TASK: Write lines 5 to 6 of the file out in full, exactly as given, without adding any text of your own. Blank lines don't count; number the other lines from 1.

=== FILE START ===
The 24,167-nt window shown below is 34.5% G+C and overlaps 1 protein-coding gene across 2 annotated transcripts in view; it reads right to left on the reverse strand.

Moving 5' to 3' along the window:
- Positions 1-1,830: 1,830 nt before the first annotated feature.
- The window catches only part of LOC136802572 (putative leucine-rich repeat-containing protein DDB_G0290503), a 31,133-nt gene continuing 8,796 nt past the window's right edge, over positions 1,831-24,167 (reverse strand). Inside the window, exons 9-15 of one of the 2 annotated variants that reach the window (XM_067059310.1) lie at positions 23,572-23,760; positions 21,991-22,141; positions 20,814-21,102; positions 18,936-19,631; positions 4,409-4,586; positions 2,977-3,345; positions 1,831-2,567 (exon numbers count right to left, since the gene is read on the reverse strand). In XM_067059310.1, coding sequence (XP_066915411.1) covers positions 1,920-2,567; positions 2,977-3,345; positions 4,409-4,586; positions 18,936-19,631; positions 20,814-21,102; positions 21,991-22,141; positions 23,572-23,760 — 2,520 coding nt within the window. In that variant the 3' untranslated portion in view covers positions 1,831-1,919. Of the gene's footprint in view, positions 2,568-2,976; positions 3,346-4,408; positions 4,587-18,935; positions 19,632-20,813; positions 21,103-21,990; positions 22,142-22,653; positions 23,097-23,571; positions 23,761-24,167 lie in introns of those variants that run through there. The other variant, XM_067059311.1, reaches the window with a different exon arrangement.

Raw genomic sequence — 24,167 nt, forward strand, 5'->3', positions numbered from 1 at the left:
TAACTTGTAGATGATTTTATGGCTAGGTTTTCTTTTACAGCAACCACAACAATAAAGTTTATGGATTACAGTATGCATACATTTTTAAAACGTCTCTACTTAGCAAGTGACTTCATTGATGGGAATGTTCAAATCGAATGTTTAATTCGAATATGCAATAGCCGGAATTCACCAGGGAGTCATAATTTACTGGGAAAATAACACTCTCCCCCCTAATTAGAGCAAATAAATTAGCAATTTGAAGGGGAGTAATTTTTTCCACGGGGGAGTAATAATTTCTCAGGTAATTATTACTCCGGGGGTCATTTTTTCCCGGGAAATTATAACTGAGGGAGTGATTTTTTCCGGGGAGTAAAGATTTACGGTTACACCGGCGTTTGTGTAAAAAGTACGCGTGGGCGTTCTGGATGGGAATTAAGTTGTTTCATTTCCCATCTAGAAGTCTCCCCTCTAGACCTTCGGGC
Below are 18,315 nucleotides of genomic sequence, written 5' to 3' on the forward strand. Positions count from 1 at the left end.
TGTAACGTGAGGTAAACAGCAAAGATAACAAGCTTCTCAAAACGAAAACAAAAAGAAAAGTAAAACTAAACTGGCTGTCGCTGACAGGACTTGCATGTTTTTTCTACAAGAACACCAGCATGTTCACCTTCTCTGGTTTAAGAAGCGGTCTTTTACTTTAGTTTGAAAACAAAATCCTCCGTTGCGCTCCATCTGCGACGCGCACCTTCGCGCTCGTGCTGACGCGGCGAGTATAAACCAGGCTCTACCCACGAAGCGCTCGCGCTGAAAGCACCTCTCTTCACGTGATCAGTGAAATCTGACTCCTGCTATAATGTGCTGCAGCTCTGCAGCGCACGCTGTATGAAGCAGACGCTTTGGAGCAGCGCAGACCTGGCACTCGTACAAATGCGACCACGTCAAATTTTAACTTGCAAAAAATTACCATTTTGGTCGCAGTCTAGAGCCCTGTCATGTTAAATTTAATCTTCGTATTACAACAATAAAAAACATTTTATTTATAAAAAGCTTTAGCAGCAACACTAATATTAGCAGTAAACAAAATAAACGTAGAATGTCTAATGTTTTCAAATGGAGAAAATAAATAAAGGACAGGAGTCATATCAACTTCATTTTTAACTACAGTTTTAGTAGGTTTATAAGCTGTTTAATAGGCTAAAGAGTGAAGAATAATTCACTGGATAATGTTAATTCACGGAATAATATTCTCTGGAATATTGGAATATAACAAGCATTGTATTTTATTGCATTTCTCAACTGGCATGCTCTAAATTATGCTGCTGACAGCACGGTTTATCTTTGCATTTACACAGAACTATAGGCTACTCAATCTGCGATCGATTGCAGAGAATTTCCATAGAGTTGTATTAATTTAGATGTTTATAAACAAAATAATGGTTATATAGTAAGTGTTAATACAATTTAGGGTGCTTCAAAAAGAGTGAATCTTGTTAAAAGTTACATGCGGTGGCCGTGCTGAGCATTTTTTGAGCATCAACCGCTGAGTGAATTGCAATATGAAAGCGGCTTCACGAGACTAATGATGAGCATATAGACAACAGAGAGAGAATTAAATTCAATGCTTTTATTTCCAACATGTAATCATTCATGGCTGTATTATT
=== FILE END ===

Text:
Raw genomic sequence — 24,167 nt, forward strand, 5'->3', positions numbered from 1 at the left:
TAACTTGTAGATGATTTTATGGCTAGGTTTTCTTTTACAGCAACCACAACAATAAAGTTTATGGATTACAGTATGCATACATTTTTAAAACGTCTCTACTTAGCAAGTGACTTCATTGATGGGAATGTTCAAATCGAATGTTTAATTCGAATATGCAATAGCCGGAATTCACCAGGGAGTCATAATTTACTGGGAAAATAACACTCTCCCCCCTAATTAGAGCAAATAAATTAGCAATTTGAAGGGGAGTAATTTTTTCCACGGGGGAGTAATAATTTCTCAGGTAATTATTACTCCGGGGGTCATTTTTTCCCGGGAAATTATAACTGAGGGAGTGATTTTTTCCGGGGAGTAAAGATTTACGGTTACACCGGCGTTTGTGTAAAAAGTACGCGTGGGCGTTCTGGATGGGAATTAAGTTGTTTCATTTCCCATCTAGAAGTCTCCCCTCTAGACCTTCGGGC